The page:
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How gaming can support mental wellbeing

Words by Smiley Team

We’re used to hearing horror stories about the negative impact that too much gaming can have on our mental health.

But a new study has found that playing certain video games has the potential to actually decrease depression and related issues.

Remember Pokémon Go? If you don’t, the interactive reality mobile game caught the world by storm in the summer of 2016, with people heading outside to catch Pokémon in the player’s real world locations.

It was widely praised at the time for getting people on their feet whilst gaming, and encouraging physical activity.

Now a study conducted by the London School of Economics has found that Pokémon Go’s release coincided with a significant decrease in mental health related internet searches. Fewer searches were made for depression-related terms such as 'depression', 'stress', and 'anxiety'.

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The university compared the amount of depression-related searches in areas that had access to the game and areas that didn't, and the difference was significant.

The study believes the reason Pokémon Go led to fewer depression-related searches is that location-based video games "encourage outdoor physical activity, face-to-face socialisation and exposure to nature”, things that tend to make people happier. The scientists involved were keen to stress that the findings only relate to those suffering from non-clinical forms of mild depression and not chronic or severe depressive disorders.

But the study does highlight the mental health opportunities of video games like Pokémon Go.

It's found that being out in nature, socialising face-to-face, and mild exercise can help alleviate symptoms of mild depression. And it's not the first time that video games have been linked to improved mental health.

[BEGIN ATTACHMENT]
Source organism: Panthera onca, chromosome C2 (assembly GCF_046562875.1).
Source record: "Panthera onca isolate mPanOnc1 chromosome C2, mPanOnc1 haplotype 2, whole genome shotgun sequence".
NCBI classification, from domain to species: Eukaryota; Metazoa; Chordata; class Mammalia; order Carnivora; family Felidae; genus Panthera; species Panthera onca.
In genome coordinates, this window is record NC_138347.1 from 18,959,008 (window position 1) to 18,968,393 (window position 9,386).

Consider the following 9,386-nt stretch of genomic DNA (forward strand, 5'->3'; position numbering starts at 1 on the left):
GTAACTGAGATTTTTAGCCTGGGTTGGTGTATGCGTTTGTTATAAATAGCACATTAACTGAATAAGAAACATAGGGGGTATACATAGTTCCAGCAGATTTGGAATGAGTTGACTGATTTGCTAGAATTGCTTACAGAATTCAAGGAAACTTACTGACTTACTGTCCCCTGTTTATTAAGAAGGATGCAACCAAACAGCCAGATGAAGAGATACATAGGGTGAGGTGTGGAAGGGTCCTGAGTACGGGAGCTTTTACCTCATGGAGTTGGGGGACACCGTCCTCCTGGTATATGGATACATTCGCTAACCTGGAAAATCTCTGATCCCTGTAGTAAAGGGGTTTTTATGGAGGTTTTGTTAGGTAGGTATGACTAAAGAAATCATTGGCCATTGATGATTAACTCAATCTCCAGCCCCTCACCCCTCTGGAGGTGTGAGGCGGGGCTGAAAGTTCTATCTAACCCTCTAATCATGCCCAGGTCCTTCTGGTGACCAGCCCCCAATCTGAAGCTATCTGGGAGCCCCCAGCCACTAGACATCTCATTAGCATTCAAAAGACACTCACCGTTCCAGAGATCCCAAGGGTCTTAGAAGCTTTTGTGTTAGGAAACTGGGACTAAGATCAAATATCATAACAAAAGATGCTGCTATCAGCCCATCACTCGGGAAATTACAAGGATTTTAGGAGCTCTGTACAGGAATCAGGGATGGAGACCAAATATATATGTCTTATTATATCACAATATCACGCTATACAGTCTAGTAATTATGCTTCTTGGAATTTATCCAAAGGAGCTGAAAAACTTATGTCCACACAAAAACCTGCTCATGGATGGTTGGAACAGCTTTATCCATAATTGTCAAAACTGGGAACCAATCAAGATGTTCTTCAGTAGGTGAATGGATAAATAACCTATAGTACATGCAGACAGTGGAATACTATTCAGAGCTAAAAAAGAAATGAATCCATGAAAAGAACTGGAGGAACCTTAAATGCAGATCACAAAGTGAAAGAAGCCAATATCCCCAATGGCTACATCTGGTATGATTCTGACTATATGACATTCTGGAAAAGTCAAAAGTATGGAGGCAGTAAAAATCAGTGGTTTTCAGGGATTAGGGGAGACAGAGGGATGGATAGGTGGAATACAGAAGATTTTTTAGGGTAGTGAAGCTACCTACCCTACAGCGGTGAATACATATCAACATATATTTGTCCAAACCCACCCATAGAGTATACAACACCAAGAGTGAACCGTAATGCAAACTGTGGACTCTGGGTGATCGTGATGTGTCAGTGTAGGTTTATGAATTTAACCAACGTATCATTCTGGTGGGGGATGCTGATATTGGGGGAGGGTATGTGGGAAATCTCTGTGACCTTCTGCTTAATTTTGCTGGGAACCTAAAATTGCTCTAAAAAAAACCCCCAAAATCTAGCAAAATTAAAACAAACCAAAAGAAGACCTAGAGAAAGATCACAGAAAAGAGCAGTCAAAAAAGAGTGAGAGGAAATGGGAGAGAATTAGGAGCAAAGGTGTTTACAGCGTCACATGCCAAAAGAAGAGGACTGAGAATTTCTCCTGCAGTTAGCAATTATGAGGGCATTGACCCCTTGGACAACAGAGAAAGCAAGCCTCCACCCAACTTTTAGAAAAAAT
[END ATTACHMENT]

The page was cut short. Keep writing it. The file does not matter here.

In 2020, research conducted by the University of Oxford found that playing video games in moderation may improve your mental health and make you happier. Research conducted recently in Ireland found that the games “Minecraft” and “Animal Crossing: New Horizons” fostered social connectedness and reduced loneliness.

The researchers were investigating if video games could fill in existing gaps in mental health treatment, particularly for depression and anxiety.

And studies in the US, where participants played games such as Mario Kart and Plants vs. Zombies, experienced less anxiety than those who didn’t and simply took medication.

“The study is correct when it states that video games can be used to help effectively treat anxiety, depression, and social anxiety”, says Drew Lightfoot, a clinical director at Thriveworks Philadelphia.

Whilst this is good news and could potentially be utilised, Drew is keen to stress that accessible counselling and medication are still crucial.

“Video games can be a great addition to fill the gap, but they're not sufficient enough to be an alternative. The research documents the accurate representation of the difficulty for individuals to find and afford treatment, but video games should be an add-on—not an alternative.”

Inspired to act?

DONATE: Check Point is a charity that provides mental health resources for gamers and the gaming community. Support them now.

This article aligns with the following UN SDGs

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